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NEW YORK (AP) — The latest news related to a judge barring daily fantasy sports sites DraftKings and FanDuel from doing business in New York (all times local):
A state appeals court judge is temporarily allowing daily fantasy sports sites DraftKings and FanDuel to keep operating in New York, blocking a lower court ruling while the issue is fully considered.
State Supreme Court Appellate Division Associate Justice Paul Feinman granted the emergency motion filed by the companies late Friday, several hours after a lower judge ordered them to stop taking business in New York.
The order allows FanDuel and DraftKings to keep operating in New York through at least next month. A full panel of the judges will then rule on whether the companies can do business in in the state while the appeals process unfolds.
A spokesman says state Attorney General Eric Schneiderman (SHNEYE'-dur-muhn) looks forward to convincing the appellate division to continue the earlier ban.
Schneiderman has argued the games are illegal gambling operations. The companies have said their contests are games of skill, not chance.
DraftKings and FanDuel say they'll immediately appeal a court ruling banning the daily fantasy sports sites from doing business in New York.
FanDuel calls the ruling "only the beginning of the legal process" and says it ultimately expects to prevail. DraftKings lawyer David Boies (BOYZ') said Friday the company believes the "status quo should be maintained while the litigation plays out."
Earlier Friday, a Manhattan judge ordered the country's two biggest fantasy sports companies to stop accepting play from New Yorkers.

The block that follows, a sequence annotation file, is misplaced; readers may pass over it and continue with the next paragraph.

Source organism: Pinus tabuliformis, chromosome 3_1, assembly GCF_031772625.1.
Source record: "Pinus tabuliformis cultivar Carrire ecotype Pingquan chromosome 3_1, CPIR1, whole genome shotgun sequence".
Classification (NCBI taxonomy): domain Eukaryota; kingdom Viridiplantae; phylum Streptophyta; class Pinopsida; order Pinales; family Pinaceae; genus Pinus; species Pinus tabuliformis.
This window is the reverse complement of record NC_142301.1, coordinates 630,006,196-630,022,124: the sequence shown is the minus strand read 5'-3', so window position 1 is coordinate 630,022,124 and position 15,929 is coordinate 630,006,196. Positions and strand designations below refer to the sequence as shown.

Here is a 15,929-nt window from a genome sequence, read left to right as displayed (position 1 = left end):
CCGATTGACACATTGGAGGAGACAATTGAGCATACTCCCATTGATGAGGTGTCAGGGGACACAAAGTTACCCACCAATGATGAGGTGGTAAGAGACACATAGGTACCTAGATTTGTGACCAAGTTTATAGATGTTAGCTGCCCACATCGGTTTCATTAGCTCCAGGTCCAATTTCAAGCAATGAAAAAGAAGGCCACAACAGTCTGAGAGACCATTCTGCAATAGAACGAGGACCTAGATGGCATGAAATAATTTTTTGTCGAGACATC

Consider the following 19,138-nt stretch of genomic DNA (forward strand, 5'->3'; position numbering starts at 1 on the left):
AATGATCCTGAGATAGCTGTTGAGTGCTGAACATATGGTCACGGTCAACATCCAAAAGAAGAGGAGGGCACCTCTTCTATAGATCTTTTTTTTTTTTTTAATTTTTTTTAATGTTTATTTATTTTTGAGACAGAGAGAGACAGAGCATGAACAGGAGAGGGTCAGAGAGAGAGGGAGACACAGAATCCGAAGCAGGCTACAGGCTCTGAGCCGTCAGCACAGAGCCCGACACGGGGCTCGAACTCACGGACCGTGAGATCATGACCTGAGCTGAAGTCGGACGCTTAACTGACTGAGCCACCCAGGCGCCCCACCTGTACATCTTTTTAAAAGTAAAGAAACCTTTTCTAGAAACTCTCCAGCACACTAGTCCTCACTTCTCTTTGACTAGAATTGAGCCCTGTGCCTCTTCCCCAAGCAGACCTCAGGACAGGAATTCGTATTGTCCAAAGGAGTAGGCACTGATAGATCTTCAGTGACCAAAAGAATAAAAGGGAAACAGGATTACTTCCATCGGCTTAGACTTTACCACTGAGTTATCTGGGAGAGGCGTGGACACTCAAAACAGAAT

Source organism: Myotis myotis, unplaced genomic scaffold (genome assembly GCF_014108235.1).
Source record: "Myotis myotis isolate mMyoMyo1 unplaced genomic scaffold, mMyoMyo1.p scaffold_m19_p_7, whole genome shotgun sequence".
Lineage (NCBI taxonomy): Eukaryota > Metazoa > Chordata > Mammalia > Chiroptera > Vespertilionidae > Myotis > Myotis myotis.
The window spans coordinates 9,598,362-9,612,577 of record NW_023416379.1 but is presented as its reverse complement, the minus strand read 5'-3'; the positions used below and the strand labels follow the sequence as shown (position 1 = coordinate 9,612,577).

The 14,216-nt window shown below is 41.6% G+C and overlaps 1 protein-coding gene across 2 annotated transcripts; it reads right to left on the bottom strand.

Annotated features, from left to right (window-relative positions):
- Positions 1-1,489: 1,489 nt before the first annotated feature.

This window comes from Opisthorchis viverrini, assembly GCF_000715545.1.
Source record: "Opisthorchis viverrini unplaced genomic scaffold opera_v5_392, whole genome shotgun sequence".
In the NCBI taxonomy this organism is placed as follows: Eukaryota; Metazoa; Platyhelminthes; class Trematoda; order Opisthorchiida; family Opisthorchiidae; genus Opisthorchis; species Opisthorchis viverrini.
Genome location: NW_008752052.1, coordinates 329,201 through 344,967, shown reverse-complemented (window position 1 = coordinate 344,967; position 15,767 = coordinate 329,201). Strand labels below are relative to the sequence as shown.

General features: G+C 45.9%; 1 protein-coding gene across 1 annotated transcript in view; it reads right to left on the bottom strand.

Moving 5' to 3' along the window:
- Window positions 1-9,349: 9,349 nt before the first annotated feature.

State Attorney General Eric Schneiderman argues their operations amount to illegal gambling. He says he's pleased with the court decision.
The companies say their games are based on skill and are therefore lawful.
The ruling comes amid debate nationwide about whether online fantasy sports players are competitors or bettors.
A state judge has barred daily fantasy sports sites DraftKings and FanDuel from doing business in New York.
The order issued Friday by state Supreme Court Justice Manuel Mendez also denied attempts from the country's two biggest daily fantasy sports to block the state's attorney general enforcement action.
Eric Schneiderman has called the games illegal gambling based on chance, not skill. His office sued the companies in state court to force them to stop.
The companies argue their games are based on skill and are therefore lawful.
Messages seeking comment from Boston-based DraftKings and New York-based FanDuel were not immediately returned.
This story has been corrected to change the spelling of 'they're' to 'their' in the last sentence of the 4:45 p.m. update.
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